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Whats is Cure?
WHAT IS CURE?
By Grant Bentley, March 2007
This second instalment discusses the concept of cure and its relationship to chronic disease. Early Homœopaths could talk liberally about cure because for the majority of time they were dealing with acute disease. However with chronic disease the term "cure" seems less appropriate because as Hahnemann explained, chronic disease is influenced by the miasm which is an inherited fault or groove that shows itself in times of stress.
For most people chronic disease begins when energy levels drop below a certain point. Miasmatic weakness means we are all born with inherited strengths and weaknesses that require energy for normal functioning. Areas that are weak require more energy from the body to maintain normal levels of functioning than strong areas. Therefore if your liver has normal functioning capability but your kidneys are inherently weak, your kidneys require more vital force to maintain normal levels than your liver. In times of stress when excessive energy is being used there is less vital force available to supply the kidneys with the extra energy they need and as a consequence energy dysfunction through signs and symptoms begins to manifest.
When examining the biography of patients with chronic disease, they often highlight how signs and symptoms of the present condition exhibited themselves momentarily in the past. For example a patient with chronic migraines in a highly stressed position or after the stress of childbirth explains how they were migraine free for years until this recent period. Many also explain how they had sporadic migraines in their teens or in their last year of school or in a pressured situation such as exams, a new job, marriage or the end of a relationship.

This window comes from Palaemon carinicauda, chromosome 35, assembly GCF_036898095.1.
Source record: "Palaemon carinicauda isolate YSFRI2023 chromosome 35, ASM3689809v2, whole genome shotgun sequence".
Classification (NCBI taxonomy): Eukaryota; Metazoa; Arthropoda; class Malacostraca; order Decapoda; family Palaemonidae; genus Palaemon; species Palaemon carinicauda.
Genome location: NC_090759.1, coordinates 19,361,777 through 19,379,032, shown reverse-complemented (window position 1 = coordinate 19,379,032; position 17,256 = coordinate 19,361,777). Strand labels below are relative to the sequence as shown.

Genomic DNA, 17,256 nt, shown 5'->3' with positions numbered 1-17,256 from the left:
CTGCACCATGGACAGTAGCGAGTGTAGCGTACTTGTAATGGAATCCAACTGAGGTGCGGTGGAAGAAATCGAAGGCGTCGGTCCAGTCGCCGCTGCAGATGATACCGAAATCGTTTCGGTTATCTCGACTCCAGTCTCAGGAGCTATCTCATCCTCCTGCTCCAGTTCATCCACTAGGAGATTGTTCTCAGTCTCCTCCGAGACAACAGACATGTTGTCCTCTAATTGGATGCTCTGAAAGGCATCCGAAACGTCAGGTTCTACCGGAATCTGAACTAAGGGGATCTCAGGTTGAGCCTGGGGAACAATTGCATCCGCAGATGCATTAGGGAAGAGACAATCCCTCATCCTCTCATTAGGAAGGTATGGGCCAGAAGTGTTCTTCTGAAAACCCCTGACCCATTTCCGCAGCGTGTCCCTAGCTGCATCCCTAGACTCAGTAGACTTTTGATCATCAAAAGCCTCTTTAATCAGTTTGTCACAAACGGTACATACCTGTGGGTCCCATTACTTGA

The fact that migraines or kidney dysfunction is returning shows the patient is once again under stress. This is not Hering's Law of cure and is not to be seen as a positive sign. This return of old symptoms is due entirely to the fact that the patient is using more vital force or vital energy and diminishing the reserves needed to supply their weak miasmatic areas.
Understanding chronic disease in this manner brings the whole question of "cure" into the spotlight and throws the concept open for debate. We know our medicines are energetic and we know they supply a chronically energetically deficient patient with the vital force or energy they require. This is why patients who are run down tired and in pain, begin to feel symptom free energetic and alive after the administration of the appropriate remedy, but there is a very significant point that needs highlighting. If this treated patient feeling good and free under the remedy places themselves in a situation where they are using more energy through work, stress, anxiety or grief than they can produce, their signs and symptoms without Homœopathic treatment will return. What this shows is Hahnemann's perception of a miasm as an inherited weakness such as psora being the "fault" or "groove" is accurate, but whether or not this fault or groove can be completely removed is a different question altogether. While there are many cases where under Homœopathic treatment a patient can have a condition removed never to return, there are many more that have been successfully treated where the complaint does return if stress or energy output is strong enough. Does this mean that the person whose complaint did not return has had that layer removed, or have they readjusted their lifestyle to ensure that energy output does not exceed energy input?
Too many times I have "successfully" treated a chronic condition to see a patient return sometimes six months, sometimes two years later with the same complaint re-emerging and upon questioning find they have been through a stressful or extremely busy period. The administration of the remedy that held the condition at bay is often the same remedy needed once again and after it has been re-applied the condition once more subsides. Because events such as these are in the majority, a theory to support this clinical observation is required.